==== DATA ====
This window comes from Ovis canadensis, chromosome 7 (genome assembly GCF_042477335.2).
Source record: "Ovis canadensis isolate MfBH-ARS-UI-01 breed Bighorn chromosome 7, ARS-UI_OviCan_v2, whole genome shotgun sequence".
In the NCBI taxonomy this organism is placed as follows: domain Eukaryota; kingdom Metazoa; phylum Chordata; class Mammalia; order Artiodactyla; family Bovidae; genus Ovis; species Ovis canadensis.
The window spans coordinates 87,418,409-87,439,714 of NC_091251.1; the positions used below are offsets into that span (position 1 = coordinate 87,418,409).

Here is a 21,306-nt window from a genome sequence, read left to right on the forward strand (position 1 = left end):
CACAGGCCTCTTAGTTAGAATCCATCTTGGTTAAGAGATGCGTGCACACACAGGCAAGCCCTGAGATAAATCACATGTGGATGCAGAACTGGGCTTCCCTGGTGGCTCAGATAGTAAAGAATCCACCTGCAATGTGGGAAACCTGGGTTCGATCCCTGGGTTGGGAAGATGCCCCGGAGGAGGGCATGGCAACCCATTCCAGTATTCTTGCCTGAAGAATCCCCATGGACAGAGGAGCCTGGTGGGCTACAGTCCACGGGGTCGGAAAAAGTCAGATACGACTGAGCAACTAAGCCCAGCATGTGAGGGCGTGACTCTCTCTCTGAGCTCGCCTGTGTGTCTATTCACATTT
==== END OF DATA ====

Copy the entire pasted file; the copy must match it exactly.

This window comes from Ovis canadensis, chromosome 7 (genome assembly GCF_042477335.2).
Source record: "Ovis canadensis isolate MfBH-ARS-UI-01 breed Bighorn chromosome 7, ARS-UI_OviCan_v2, whole genome shotgun sequence".
In the NCBI taxonomy this organism is placed as follows: domain Eukaryota; kingdom Metazoa; phylum Chordata; class Mammalia; order Artiodactyla; family Bovidae; genus Ovis; species Ovis canadensis.
The window spans coordinates 87,418,409-87,439,714 of NC_091251.1; the positions used below are offsets into that span (position 1 = coordinate 87,418,409).

Here is a 21,306-nt window from a genome sequence, read left to right on the forward strand (position 1 = left end):
CACAGGCCTCTTAGTTAGAATCCATCTTGGTTAAGAGATGCGTGCACACACAGGCAAGCCCTGAGATAAATCACATGTGGATGCAGAACTGGGCTTCCCTGGTGGCTCAGATAGTAAAGAATCCACCTGCAATGTGGGAAACCTGGGTTCGATCCCTGGGTTGGGAAGATGCCCCGGAGGAGGGCATGGCAACCCATTCCAGTATTCTTGCCTGAAGAATCCCCATGGACAGAGGAGCCTGGTGGGCTACAGTCCACGGGGTCGGAAAAAGTCAGATACGACTGAGCAACTAAGCCCAGCATGTGAGGGCGTGACTCTCTCTCTGAGCTCGCCTGTGTGTCTATTCACATTT